Be brave. Make change.

On the eve of Good Friday, I traversed, albeit very naively, across Sydney from the east to the west ready to experience the Good Friday Night Pilgrimage within the Diocese of Parramatta.

I sat in a church at Seven Hills in absolute awe of the pilgrims piling in eventually making it full beyond seats available in the pews. I think this excitement and joy of over 600 young people gathering fuelled me through the initial stages of the pilgrimage, and then very quickly tapered off around 3am when after trekking 14km yet still being nowhere close to our final place, I started to question what little left of the sanity I had and why on earth I was doing this.

It’s a humbling experience to be in this position and realise regardless of the decision I made, I still had the ability to choose this, and a freedom in that choice.

I wasn’t alone, all of the 600 people gathered doing the pilgrimage made the choice to do it. To add to this, I reflected on our privilege in being able to finish this pilgrimage, and return home to a safe, warm place where I would be able to eat and sleep. I think of all those who aren’t so fortunate to have the same choice and privilege, those fleeing war-torn countries, fleeing violent situations, those who are living in poverty because they continue to be disadvantaged in this pandemic, or within systems that continue to oppress them.

As I stood grateful for so many things, I also was in awe of the collective individual power of people, gathered and united for a core belief. Standing tall, proud of their faith, not needing to justify who they are, or why they are here. It gave me such hope, for the strength and courage of our young people, and being able to witness the young sense of hope knowing how valuable this will be for our future. More so, how the power of people making individual choices for the betterment of our world could have the ability to convey such hope like this daily.

Ignited by this spirit, I can’t help but imagine how we as individuals within ACU could use our collective individual power to unite and spread a hopeful message.

As we head into May, we travel toward a significant week in our history – Reconciliation Week. A time we now recognise, as historical moments of finally recognising our First Nations people as people. For the years and decades before, our First Nations people had to continuously justify who they are, and their place in spaces. I reflect on how our First Nations people still don’t have the constitutional voice, despite calls from the Uluru Statement of the Heart - and when the voices are there, and they are not being listened to. Despite the more intentional focus stemming from the Black Lives Matter movement, we are far from truly recognising First Nations people as complete, whole people, prioritising their wisdom and knowledges, and I think of what little choice our First Nations people have had in this.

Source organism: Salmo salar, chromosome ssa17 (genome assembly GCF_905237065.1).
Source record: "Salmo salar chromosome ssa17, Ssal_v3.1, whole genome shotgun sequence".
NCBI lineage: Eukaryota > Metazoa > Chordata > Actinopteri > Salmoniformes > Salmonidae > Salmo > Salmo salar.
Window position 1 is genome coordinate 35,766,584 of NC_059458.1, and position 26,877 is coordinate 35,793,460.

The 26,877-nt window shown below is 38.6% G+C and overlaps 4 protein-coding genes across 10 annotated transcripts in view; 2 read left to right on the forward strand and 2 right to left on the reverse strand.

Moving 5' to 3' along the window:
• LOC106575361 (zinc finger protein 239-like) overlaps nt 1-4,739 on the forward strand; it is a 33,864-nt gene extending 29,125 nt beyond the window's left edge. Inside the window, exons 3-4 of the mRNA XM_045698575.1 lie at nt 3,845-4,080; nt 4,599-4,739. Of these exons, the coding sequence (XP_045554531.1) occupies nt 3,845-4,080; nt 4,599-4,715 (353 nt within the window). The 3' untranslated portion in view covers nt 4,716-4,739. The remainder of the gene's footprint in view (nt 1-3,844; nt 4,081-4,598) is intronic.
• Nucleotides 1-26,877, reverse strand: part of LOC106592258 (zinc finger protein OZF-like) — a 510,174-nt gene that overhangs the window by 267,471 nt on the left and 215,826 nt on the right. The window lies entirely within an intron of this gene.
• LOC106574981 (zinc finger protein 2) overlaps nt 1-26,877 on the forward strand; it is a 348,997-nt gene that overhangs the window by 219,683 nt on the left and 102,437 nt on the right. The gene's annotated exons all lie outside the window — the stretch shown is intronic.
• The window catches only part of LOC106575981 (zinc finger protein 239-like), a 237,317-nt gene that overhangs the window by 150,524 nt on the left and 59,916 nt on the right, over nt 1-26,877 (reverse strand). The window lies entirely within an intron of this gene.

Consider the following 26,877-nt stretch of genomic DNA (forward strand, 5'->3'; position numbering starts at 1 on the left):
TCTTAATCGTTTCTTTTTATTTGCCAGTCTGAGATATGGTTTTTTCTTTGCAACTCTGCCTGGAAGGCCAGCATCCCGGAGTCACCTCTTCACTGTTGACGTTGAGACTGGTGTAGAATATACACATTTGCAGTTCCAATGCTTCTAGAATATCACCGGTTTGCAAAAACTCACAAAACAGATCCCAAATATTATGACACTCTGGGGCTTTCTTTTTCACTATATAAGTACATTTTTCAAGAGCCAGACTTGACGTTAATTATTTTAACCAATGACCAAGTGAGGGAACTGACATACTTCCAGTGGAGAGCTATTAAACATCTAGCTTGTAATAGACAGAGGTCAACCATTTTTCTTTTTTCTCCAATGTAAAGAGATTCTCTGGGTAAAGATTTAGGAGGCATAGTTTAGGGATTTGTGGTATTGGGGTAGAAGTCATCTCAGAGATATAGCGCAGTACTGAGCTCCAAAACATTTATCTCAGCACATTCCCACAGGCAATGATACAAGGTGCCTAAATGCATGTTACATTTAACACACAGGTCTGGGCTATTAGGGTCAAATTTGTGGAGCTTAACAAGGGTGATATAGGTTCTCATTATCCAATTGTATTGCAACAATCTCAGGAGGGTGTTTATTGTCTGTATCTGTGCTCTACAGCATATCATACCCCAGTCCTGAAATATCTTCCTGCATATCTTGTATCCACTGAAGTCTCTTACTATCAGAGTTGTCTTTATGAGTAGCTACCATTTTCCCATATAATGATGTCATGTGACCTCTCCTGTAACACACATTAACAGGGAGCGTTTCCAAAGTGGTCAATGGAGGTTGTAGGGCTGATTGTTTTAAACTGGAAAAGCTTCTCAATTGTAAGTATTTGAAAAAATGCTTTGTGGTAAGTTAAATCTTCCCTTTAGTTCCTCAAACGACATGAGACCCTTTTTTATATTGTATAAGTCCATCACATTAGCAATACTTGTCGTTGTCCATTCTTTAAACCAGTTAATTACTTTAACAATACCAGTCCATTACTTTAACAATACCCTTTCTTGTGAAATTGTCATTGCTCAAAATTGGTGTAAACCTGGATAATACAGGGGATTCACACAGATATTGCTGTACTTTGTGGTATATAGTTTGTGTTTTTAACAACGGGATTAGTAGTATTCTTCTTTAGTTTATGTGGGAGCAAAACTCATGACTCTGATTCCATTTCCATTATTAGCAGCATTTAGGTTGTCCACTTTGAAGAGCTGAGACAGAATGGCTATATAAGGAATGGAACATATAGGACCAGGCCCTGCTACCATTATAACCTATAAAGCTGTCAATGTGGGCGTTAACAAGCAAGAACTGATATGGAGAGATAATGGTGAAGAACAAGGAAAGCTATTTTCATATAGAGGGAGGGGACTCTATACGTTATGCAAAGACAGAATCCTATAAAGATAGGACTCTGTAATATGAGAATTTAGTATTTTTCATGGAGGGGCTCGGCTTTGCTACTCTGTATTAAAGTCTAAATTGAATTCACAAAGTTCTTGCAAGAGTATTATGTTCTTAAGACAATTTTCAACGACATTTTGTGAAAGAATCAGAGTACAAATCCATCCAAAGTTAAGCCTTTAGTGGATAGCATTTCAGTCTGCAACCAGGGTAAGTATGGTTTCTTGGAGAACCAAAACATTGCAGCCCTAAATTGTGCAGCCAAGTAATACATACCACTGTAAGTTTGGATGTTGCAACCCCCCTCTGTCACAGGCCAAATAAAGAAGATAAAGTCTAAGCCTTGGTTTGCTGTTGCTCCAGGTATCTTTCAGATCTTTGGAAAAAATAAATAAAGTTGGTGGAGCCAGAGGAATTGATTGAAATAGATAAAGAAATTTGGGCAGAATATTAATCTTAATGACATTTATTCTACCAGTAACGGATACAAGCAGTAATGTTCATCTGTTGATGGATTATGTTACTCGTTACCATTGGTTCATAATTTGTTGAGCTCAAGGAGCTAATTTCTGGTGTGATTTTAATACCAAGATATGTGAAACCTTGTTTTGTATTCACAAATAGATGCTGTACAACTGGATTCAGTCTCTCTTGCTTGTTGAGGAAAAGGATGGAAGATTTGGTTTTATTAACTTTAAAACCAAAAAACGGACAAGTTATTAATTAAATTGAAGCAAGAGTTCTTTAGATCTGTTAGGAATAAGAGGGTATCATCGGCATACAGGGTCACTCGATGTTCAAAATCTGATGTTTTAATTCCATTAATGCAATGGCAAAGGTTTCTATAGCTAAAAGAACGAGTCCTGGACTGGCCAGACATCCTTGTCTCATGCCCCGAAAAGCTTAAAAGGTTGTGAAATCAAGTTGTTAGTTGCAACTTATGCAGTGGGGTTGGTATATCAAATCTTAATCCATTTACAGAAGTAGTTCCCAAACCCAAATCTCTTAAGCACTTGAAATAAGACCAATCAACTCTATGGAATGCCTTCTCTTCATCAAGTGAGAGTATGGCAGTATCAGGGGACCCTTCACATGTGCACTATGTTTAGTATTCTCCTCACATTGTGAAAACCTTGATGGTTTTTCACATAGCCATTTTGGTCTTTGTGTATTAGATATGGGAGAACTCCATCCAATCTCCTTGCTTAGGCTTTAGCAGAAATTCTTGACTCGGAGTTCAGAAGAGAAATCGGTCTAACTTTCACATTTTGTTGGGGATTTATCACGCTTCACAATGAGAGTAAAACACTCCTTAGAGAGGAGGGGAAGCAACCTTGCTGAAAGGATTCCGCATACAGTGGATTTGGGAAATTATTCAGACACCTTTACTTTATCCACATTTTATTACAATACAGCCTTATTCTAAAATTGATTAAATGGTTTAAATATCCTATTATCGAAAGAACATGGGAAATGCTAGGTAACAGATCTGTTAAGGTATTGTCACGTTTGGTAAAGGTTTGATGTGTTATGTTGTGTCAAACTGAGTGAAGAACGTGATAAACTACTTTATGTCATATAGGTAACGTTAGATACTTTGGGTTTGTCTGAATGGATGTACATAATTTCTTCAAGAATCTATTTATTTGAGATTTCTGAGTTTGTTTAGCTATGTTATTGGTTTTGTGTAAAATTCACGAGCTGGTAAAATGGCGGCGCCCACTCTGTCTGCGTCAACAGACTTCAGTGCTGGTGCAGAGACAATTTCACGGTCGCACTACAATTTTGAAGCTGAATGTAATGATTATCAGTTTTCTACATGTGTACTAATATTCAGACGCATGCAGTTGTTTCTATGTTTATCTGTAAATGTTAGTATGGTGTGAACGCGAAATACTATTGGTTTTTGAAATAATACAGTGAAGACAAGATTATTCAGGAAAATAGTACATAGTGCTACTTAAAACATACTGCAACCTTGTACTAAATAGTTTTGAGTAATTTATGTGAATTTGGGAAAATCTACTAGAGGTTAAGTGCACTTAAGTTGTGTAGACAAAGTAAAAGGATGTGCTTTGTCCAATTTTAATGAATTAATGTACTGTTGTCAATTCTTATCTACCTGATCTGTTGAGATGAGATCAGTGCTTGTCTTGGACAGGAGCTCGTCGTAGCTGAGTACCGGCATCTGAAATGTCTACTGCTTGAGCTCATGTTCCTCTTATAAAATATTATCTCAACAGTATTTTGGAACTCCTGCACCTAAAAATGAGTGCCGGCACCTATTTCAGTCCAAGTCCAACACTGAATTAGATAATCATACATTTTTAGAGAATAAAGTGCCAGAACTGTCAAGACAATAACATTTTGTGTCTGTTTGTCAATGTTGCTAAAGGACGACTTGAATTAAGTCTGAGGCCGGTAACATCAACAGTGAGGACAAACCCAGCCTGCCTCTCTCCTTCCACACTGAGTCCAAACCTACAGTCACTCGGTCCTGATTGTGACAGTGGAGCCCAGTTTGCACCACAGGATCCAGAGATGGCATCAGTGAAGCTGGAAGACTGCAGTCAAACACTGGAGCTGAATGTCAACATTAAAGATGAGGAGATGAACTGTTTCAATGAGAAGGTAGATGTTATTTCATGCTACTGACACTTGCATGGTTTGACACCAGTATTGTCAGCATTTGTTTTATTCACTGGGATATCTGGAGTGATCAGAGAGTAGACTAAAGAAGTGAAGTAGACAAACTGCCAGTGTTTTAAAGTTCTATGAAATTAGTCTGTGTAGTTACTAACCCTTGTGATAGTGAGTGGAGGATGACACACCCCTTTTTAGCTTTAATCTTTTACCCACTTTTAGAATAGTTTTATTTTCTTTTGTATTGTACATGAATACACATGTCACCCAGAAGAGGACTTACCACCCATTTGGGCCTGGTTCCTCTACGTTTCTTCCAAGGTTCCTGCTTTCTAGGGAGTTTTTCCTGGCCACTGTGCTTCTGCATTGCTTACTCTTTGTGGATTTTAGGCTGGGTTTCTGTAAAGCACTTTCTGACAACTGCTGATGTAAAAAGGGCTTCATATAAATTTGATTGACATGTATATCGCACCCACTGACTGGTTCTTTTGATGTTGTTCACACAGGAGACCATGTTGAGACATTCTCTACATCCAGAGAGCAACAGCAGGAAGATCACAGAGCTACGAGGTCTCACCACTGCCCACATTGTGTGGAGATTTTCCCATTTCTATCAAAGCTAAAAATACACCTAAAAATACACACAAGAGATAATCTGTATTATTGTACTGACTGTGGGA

The theme for this year's Reconciliation Week is: 

Be Brave. Make Change.

The theme is highlighting the importance of the individual power we all hold to positively impact the ongoing journey of reconciliation. The illustrations headlining the event by Torres Strait Islander illustrator, Tori-Jay Mordey, depict the diversity and difference in faces of people working for a just and equal society, visually reminding us that reconciliation is everybody’s business. This theme challenges us to reflect on what brave change looks like.

In this one week, we celebrate, but why only one week?

How can we, with our individual power, use our daily choices to convey hope, support brave changes, and walk alongside our First Nations sisters and brothers?

This is our chance, and our time to support the changes that need to be made. Recognising and valuing our First Nations people should be brought into our daily lives, into daily conversations, and it is with our hearts that we can choose to hold our First Nations people in this space.

BIO: Maddy Forde is the Student Campus Pastoral Associate on Dharug Country - Blacktown Campus. She has a heart for social justice, nature and an ability to always overfill her mug with tea.

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